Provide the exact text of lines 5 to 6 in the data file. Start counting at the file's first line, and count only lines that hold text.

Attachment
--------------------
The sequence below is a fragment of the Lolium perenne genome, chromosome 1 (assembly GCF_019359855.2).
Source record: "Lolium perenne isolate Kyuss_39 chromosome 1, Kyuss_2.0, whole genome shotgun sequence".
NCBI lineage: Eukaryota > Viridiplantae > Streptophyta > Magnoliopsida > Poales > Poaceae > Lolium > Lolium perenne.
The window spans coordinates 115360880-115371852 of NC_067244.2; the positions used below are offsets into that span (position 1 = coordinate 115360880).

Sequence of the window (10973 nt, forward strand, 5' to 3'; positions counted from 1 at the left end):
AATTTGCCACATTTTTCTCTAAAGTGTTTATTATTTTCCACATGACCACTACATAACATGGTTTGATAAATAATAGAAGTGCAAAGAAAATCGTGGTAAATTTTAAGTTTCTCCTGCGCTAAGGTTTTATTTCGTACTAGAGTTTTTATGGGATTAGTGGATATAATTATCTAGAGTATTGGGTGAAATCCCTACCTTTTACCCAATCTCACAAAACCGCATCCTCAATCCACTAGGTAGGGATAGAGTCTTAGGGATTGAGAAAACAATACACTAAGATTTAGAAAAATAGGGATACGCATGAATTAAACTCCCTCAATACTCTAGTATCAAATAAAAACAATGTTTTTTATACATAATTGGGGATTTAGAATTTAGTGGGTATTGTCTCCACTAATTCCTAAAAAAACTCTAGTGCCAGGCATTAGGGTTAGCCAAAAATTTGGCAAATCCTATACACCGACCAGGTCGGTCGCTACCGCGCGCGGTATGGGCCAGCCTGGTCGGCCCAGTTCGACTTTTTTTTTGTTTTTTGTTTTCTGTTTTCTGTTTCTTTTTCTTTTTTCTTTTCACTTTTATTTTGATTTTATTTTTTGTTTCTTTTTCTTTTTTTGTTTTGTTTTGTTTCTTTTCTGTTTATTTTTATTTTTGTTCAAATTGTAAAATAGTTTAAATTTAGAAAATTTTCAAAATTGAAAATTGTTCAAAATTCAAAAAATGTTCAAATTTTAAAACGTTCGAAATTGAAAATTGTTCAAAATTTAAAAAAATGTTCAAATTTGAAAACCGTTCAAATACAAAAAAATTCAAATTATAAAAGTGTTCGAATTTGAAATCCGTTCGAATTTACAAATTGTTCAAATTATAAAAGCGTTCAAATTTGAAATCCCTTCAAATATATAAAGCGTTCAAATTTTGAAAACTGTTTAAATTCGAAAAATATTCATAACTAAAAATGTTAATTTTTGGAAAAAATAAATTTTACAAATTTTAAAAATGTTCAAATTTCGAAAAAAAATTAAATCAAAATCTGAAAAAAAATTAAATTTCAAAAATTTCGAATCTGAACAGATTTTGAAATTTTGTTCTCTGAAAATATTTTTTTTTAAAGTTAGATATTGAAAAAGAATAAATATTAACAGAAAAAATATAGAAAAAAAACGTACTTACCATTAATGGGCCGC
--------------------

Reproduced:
Sequence of the window (10973 nt, forward strand, 5' to 3'; positions counted from 1 at the left end):
AATTTGCCACATTTTTCTCTAAAGTGTTTATTATTTTCCACATGACCACTACATAACATGGTTTGATAAATAATAGAAGTGCAAAGAAAATCGTGGTAAATTTTAAGTTTCTCCTGCGCTAAGGTTTTATTTCGTACTAGAGTTTTTATGGGATTAGTGGATATAATTATCTAGAGTATTGGGTGAAATCCCTACCTTTTACCCAATCTCACAAAACCGCATCCTCAATCCACTAGGTAGGGATAGAGTCTTAGGGATTGAGAAAACAATACACTAAGATTTAGAAAAATAGGGATACGCATGAATTAAACTCCCTCAATACTCTAGTATCAAATAAAAACAATGTTTTTTATACATAATTGGGGATTTAGAATTTAGTGGGTATTGTCTCCACTAATTCCTAAAAAAACTCTAGTGCCAGGCATTAGGGTTAGCCAAAAATTTGGCAAATCCTATACACCGACCAGGTCGGTCGCTACCGCGCGCGGTATGGGCCAGCCTGGTCGGCCCAGTTCGACTTTTTTTTTGTTTTTTGTTTTCTGTTTTCTGTTTCTTTTTCTTTTTTCTTTTCACTTTTATTTTGATTTTATTTTTTGTTTCTTTTTCTTTTTTTGTTTTGTTTTGTTTCTTTTCTGTTTATTTTTATTTTTGTTCAAATTGTAAAATAGTTTAAATTTAGAAAATTTTCAAAATTGAAAATTGTTCAAAATTCAAAAAATGTTCAAATTTTAAAACGTTCGAAATTGAAAATTGTTCAAAATTTAAAAAAATGTTCAAATTTGAAAACCGTTCAAATACAAAAAAATTCAAATTATAAAAGTGTTCGAATTTGAAATCCGTTCGAATTTACAAATTGTTCAAATTATAAAAGCGTTCAAATTTGAAATCCCTTCAAATATATAAAGCGTTCAAATTTTGAAAACTGTTTAAATTCGAAAAATATTCATAACTAAAAATGTTAATTTTTGGAAAAAATAAATTTTACAAATTTTAAAAATGTTCAAATTTCGAAAAAAAATTAAATCAAAATCTGAAAAAAAATTAAATTTCAAAAATTTCGAATCTGAACAGATTTTGAAATTTTGTTCTCTGAAAATATTTTTTTTTAAAGTTAGATATTGAAAAAGAATAAATATTAACAGAAAAAATATAGAAAAAAAACGTACTTACCATTAATGGGCCGC